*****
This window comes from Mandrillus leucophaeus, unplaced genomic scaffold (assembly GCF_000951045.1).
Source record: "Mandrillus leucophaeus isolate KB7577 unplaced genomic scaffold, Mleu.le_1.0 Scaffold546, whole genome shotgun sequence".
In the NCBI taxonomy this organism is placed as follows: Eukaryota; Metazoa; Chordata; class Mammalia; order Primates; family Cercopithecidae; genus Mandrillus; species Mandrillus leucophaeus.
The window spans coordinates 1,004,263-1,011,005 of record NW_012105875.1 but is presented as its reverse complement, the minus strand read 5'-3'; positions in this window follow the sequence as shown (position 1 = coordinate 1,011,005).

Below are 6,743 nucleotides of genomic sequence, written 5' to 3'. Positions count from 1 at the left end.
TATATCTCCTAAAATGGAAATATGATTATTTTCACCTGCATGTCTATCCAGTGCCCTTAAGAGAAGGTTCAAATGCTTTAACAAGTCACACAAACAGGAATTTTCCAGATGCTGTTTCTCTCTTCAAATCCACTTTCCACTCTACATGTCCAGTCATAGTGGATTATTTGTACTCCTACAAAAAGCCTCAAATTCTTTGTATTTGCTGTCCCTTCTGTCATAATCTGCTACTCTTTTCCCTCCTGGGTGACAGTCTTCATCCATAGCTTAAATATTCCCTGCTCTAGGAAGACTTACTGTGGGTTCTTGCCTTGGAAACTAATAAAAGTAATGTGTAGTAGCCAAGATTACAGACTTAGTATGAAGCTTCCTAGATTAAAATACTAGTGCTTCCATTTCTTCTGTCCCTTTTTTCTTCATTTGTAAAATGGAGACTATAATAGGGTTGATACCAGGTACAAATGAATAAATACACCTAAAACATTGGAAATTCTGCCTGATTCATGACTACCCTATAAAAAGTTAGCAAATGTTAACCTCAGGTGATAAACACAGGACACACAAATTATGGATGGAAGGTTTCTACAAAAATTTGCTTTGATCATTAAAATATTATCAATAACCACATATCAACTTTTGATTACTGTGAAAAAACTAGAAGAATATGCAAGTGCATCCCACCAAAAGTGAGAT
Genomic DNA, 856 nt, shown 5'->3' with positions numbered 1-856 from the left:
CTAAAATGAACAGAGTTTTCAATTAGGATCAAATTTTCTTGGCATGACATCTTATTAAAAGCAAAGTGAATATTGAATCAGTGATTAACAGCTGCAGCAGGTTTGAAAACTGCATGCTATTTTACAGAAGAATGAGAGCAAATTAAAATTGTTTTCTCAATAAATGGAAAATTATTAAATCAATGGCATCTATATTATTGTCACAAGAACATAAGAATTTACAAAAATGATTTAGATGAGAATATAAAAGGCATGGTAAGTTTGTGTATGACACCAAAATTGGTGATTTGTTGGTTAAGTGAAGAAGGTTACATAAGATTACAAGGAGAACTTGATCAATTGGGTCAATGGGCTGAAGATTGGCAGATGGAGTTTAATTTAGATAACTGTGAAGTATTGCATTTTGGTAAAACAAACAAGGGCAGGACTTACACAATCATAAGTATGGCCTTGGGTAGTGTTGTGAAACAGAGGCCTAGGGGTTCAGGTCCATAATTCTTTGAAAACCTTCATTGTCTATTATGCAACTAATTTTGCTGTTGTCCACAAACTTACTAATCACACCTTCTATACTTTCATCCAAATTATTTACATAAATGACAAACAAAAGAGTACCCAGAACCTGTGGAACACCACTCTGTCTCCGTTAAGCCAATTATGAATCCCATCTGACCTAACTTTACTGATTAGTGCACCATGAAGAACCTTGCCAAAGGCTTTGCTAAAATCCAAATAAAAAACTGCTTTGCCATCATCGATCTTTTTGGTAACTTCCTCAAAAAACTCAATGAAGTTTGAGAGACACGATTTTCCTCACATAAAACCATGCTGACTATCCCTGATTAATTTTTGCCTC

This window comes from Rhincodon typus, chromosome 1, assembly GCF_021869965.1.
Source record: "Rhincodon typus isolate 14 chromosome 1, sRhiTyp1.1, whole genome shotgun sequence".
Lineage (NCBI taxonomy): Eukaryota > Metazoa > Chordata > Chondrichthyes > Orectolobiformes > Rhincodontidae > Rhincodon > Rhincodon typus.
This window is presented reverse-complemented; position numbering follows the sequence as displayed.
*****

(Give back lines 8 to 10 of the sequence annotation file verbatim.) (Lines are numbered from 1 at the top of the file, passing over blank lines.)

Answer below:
CTAAAATGAACAGAGTTTTCAATTAGGATCAAATTTTCTTGGCATGACATCTTATTAAAAGCAAAGTGAATATTGAATCAGTGATTAACAGCTGCAGCAGGTTTGAAAACTGCATGCTATTTTACAGAAGAATGAGAGCAAATTAAAATTGTTTTCTCAATAAATGGAAAATTATTAAATCAATGGCATCTATATTATTGTCACAAGAACATAAGAATTTACAAAAATGATTTAGATGAGAATATAAAAGGCATGGTAAGTTTGTGTATGACACCAAAATTGGTGATTTGTTGGTTAAGTGAAGAAGGTTACATAAGATTACAAGGAGAACTTGATCAATTGGGTCAATGGGCTGAAGATTGGCAGATGGAGTTTAATTTAGATAACTGTGAAGTATTGCATTTTGGTAAAACAAACAAGGGCAGGACTTACACAATCATAAGTATGGCCTTGGGTAGTGTTGTGAAACAGAGGCCTAGGGGTTCAGGTCCATAATTCTTTGAAAACCTTCATTGTCTATTATGCAACTAATTTTGCTGTTGTCCACAAACTTACTAATCACACCTTCTATACTTTCATCCAAATTATTTACATAAATGACAAACAAAAGAGTACCCAGAACCTGTGGAACACCACTCTGTCTCCGTTAAGCCAATTATGAATCCCATCTGACCTAACTTTACTGATTAGTGCACCATGAAGAACCTTGCCAAAGGCTTTGCTAAAATCCAAATAAAAAACTGCTTTGCCATCATCGATCTTTTTGGTAACTTCCTCAAAAAACTCAATGAAGTTTGAGAGACACGATTTTCCTCACATAAAACCATGCTGACTATCCCTGATTAATTTTTGCCTC

This window comes from Rhincodon typus, chromosome 1, assembly GCF_021869965.1.
Source record: "Rhincodon typus isolate 14 chromosome 1, sRhiTyp1.1, whole genome shotgun sequence".